1. Responses to the survey were received from nine companies, but three of the replies were not complete, and one of the companies that reported complete date employed less than 10engineers. Consequently, the heart of the analysis is based on data from five oil producing companies, each of whom employed more than 500 engineers at year and 1983.

  2. Seven of the companies (the group will be called set A) reported complete year end totals for engineers employed for the past five years and both high and low projections for the next years. These companiesreport a past four year decline in the employed engineering staff from the end of 1982 to the end of 1986 of 12.4%. They project a five year change, from year end 1986 to year end 1991, that ranges from an increase of 0.2% to a decline of 7.1%. In short, they see little prospect for an increased engineering work force and a high probability that the engineering work force will continue to fall. The year-by-year tabulation is given in Table 1.

  3. Seven companies, which will be called set B, reported not only the year end totals for engineering staff but also the year end totals for those who held degree in petroleum engineering. (These are not the same seven companies that make up set A). The percentage of those holding petroleum engineering degrees varied by year from 39.3% to 43.7%. Over the four year period, from the end of 1982 to the end of 1986, the decline in year end petroleum engineers employed was 7.6% compared to the decline for all engineers of 16.4%. The year-by-year tabulation is given in Table 2.

  4. The seven companies designated as set A also reported their total engineering hires for a five year period as well as the hires of those having petroleum engineering degrees. Total hiring in 1986 was less than 20% of that in 1982. However, the hiring of petroleum engineers in 1986 was about 30% of hiring in 1982. Over 70% of all hires of 1986 were with degrees in petroleum engineering. The year-by-year tabulation if given in Table 3.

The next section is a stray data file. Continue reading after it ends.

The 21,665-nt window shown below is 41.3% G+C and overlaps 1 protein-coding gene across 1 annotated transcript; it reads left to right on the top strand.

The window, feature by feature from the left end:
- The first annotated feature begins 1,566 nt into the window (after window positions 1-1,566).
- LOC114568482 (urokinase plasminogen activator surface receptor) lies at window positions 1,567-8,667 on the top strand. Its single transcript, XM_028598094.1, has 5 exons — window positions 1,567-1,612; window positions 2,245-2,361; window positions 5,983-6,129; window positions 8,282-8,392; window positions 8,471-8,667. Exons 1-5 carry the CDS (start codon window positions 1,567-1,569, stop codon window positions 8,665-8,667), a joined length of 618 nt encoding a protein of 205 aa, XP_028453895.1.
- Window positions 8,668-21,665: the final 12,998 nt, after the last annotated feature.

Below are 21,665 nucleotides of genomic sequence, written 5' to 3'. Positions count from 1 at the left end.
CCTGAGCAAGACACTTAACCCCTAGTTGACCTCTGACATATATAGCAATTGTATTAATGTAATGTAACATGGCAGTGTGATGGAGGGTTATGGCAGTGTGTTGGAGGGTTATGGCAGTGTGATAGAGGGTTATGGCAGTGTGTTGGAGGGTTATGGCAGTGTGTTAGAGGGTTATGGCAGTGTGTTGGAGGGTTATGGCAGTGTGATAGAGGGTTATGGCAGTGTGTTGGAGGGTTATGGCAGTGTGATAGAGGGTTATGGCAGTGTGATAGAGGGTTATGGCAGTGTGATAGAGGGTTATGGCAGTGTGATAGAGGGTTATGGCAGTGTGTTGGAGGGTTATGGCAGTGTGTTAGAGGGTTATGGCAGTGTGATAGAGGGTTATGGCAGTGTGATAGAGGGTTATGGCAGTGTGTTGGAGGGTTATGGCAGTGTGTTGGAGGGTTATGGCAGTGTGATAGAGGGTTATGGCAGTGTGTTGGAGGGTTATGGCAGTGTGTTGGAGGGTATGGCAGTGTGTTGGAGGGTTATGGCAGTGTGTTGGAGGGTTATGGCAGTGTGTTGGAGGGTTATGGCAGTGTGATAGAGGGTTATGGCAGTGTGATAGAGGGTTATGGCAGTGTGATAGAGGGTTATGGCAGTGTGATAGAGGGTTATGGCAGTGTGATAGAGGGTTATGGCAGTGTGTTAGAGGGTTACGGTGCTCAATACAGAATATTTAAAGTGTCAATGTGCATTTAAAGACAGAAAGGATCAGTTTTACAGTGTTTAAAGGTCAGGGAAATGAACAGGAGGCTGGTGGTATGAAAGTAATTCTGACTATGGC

5. The seven companies designated as Set A projected their hiring of petroleum engineer sat both high and low levels for the period 1987-1991. The number of hires projected for 1987 is the same as the number of hires in 1986, with projections for 1986. In 1988, the high projections would result in a doubling of hires over 1987. Overall, these companies do not appear to be very optimistic about a rapid recovery in the job market for petroleum engineers. The year-by-year summary for past hires and future projections is given in Table 4.

  6. In the five year period 1982–1986, the total number of petroleum engineers hired from the campuses by these seven companies was 479.According to reports that have been given by Bourgoyne, the total number of petroleum engineers hired from the campuses in these years was 3502. Thus, the set A of companies represented in this survey accounted for 123.7%of those hired. Assuming that these same companies would account for an equivalent percentage in the period 1987–1991.

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